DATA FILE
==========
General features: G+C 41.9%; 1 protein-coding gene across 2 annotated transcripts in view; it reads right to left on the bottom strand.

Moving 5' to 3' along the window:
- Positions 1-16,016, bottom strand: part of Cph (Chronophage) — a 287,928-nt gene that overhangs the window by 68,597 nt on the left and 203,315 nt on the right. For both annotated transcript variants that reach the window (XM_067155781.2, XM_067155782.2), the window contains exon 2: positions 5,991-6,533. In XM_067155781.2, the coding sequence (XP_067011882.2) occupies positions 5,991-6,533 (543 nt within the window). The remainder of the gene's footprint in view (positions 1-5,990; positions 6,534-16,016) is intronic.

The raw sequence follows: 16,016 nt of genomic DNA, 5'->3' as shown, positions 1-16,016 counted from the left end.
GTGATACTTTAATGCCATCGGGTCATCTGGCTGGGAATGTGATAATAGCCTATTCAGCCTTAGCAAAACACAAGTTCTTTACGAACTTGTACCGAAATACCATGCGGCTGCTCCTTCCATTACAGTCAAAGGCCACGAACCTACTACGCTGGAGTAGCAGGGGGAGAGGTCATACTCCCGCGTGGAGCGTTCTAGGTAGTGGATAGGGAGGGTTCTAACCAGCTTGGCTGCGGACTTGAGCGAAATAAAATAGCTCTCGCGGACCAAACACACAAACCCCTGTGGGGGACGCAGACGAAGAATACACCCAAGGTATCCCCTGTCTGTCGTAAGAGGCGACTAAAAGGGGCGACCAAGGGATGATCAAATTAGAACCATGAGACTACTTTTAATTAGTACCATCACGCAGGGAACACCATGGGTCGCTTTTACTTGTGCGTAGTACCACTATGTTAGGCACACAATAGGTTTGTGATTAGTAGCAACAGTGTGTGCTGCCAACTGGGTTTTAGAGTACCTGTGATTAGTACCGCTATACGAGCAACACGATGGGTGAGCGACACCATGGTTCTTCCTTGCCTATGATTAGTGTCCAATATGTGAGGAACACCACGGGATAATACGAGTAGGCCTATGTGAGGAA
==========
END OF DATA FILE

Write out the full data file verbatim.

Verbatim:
General features: G+C 41.9%; 1 protein-coding gene across 2 annotated transcripts in view; it reads right to left on the bottom strand.

Moving 5' to 3' along the window:
- Positions 1-16,016, bottom strand: part of Cph (Chronophage) — a 287,928-nt gene that overhangs the window by 68,597 nt on the left and 203,315 nt on the right. For both annotated transcript variants that reach the window (XM_067155781.2, XM_067155782.2), the window contains exon 2: positions 5,991-6,533. In XM_067155781.2, the coding sequence (XP_067011882.2) occupies positions 5,991-6,533 (543 nt within the window). The remainder of the gene's footprint in view (positions 1-5,990; positions 6,534-16,016) is intronic.

The raw sequence follows: 16,016 nt of genomic DNA, 5'->3' as shown, positions 1-16,016 counted from the left end.
GTGATACTTTAATGCCATCGGGTCATCTGGCTGGGAATGTGATAATAGCCTATTCAGCCTTAGCAAAACACAAGTTCTTTACGAACTTGTACCGAAATACCATGCGGCTGCTCCTTCCATTACAGTCAAAGGCCACGAACCTACTACGCTGGAGTAGCAGGGGGAGAGGTCATACTCCCGCGTGGAGCGTTCTAGGTAGTGGATAGGGAGGGTTCTAACCAGCTTGGCTGCGGACTTGAGCGAAATAAAATAGCTCTCGCGGACCAAACACACAAACCCCTGTGGGGGACGCAGACGAAGAATACACCCAAGGTATCCCCTGTCTGTCGTAAGAGGCGACTAAAAGGGGCGACCAAGGGATGATCAAATTAGAACCATGAGACTACTTTTAATTAGTACCATCACGCAGGGAACACCATGGGTCGCTTTTACTTGTGCGTAGTACCACTATGTTAGGCACACAATAGGTTTGTGATTAGTAGCAACAGTGTGTGCTGCCAACTGGGTTTTAGAGTACCTGTGATTAGTACCGCTATACGAGCAACACGATGGGTGAGCGACACCATGGTTCTTCCTTGCCTATGATTAGTGTCCAATATGTGAGGAACACCACGGGATAATACGAGTAGGCCTATGTGAGGAA